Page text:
This article was originally published on Forbes.com.
The precious metal known as gold has attracted civilizations for thousands of years. It has provided wealth as well as inspired wars. In addition to its natural beauty, gold is perhaps the most useful of the world’s metals. It does not tarnish or oxidize, and it conducts electricity well. Gold is extremely malleable and, at the same time, unbreakable.
Throughout the years, gold has become a medium of exchange, which is of no surprise given its intrinsic value. What’s truly remarkable, however, is that different civilizations at different times discovered gold independently and valued it equally, thus allowing gold to become a global standard with worldwide acceptance.
In the 16th century, when the Spanish explorer Hernan Cortes arrived in Mexico, he discovered an indigenous Aztec civilization that had little in common with his band of conquistadors. However, one thing they did share was the same concept of wealth: gold.
The History Of Digital Payments
Unlike gold, digital payments in general (and credit card payments in particular) have been in place for only a century.
The credit card as we know it can be used to purchase goods at multiple vendors and was first introduced by the Diners Club in 1950. In 1958, Bank of America initiated the BankAmericard plan, and in response, an alliance of several regional bank card associations founded the Interbank Card Association (ICA). The BankAmericard would become Visa in 1976, and the ICA would become Mastercard in 1979.
According to Visa’s operational performance data, in the third quarter of 2020 alone, Visa processed more than 49.6 billion transactions worldwide, totaling over $2.3 trillion. For the same time period, Mastercard’s operational performance data shows that Mastercard processed 29.8 billion transactions worldwide, totaling over $1.2 trillion.
One can travel the world today with a credit card in their pocket and transact almost anywhere, much like Cortes did with gold 500 years ago.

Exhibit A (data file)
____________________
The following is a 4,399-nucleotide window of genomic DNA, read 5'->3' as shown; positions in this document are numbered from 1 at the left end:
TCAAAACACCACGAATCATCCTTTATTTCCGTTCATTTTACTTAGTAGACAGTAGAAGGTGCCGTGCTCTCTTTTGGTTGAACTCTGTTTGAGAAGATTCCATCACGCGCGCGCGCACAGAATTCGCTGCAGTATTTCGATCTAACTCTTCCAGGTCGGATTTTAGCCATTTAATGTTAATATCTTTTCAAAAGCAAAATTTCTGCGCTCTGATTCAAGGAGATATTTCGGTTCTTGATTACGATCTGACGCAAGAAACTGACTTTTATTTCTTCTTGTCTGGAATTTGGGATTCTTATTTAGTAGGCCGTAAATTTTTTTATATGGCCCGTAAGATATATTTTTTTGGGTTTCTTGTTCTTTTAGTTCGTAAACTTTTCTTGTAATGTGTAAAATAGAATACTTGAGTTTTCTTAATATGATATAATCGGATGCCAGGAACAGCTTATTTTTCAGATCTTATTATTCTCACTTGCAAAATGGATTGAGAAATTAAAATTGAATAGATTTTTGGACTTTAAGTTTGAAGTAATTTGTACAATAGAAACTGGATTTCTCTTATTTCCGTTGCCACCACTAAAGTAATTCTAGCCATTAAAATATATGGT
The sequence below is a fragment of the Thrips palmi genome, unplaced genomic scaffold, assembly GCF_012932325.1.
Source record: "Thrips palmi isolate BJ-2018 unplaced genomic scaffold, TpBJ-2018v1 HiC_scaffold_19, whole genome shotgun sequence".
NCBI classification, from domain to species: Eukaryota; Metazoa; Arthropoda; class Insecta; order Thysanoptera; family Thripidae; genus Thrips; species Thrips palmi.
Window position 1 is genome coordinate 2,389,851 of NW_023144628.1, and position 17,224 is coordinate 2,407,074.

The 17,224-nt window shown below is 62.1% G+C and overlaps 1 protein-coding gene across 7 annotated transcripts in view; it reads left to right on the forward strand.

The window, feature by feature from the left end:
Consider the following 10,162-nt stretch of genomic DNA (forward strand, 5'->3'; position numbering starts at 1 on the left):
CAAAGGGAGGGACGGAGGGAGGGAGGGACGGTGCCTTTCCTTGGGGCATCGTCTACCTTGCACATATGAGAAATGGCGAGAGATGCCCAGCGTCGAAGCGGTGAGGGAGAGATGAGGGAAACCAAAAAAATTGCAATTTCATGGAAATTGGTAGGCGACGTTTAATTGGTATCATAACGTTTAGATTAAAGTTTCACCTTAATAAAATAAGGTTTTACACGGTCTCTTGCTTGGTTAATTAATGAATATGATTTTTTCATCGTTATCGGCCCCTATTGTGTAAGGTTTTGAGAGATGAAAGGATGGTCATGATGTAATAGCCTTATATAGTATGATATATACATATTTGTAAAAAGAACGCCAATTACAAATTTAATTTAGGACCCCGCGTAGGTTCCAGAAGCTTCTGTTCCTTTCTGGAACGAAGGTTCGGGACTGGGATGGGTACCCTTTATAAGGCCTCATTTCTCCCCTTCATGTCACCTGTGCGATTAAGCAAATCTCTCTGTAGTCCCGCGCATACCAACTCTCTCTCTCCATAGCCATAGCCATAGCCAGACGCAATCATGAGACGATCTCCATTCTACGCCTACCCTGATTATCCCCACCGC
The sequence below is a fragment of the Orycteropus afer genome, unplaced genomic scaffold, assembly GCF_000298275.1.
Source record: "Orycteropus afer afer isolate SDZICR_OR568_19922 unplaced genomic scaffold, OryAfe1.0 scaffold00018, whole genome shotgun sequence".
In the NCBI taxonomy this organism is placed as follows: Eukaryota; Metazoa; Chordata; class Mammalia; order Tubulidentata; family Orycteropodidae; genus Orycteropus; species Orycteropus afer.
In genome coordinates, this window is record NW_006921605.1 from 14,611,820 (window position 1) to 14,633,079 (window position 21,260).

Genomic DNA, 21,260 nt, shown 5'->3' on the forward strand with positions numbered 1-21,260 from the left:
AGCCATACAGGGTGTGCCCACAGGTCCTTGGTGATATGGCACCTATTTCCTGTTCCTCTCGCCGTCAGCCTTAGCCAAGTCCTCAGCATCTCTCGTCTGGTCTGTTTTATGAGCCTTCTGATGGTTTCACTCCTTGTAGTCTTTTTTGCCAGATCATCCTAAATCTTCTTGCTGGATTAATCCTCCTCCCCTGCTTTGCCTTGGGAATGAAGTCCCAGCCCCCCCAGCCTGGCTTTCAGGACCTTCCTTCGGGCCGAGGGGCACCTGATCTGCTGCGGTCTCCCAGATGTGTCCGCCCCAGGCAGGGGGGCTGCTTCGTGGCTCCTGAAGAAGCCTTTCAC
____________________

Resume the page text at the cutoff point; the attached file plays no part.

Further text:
If the above numbers of worldwide payment transactions are not staggering enough, get this: In the third quarter of 2020 alone, Visa’s earnings release shows net revenues of $4.8 billion, and Mastercard’s earnings release shows net revenues of $3.8 billion.
It’s not just the credit card networks. Various players are part of the payment processing value chain: issuing banks, acquiring banks, payment processors and independent sales organizations (ISOs), to name a few.
A few years back, some entrepreneurs and forward-thinking payment professionals took notice of this payment processing gold mine and found a way to get a piece of the pie. They started the trend of software companies, online marketplaces and startups becoming what is known as payment facilitators.
These companies embed payments as an organic part of their offerings to their merchants. They also assume some of the risk associated with those payments, but they get to earn a portion of the payment processing fees in return.
How much can they earn? Take Shopify, for example — one of the industry-leading trendsetters and a provider of an e-commerce platform that helps more than 1 million businesses worldwide sell online. In 2020, according to its financial results, Shopify’s total revenue was nearly $3 billion, out of which $2 billion came not from subscription services but from merchant solutions.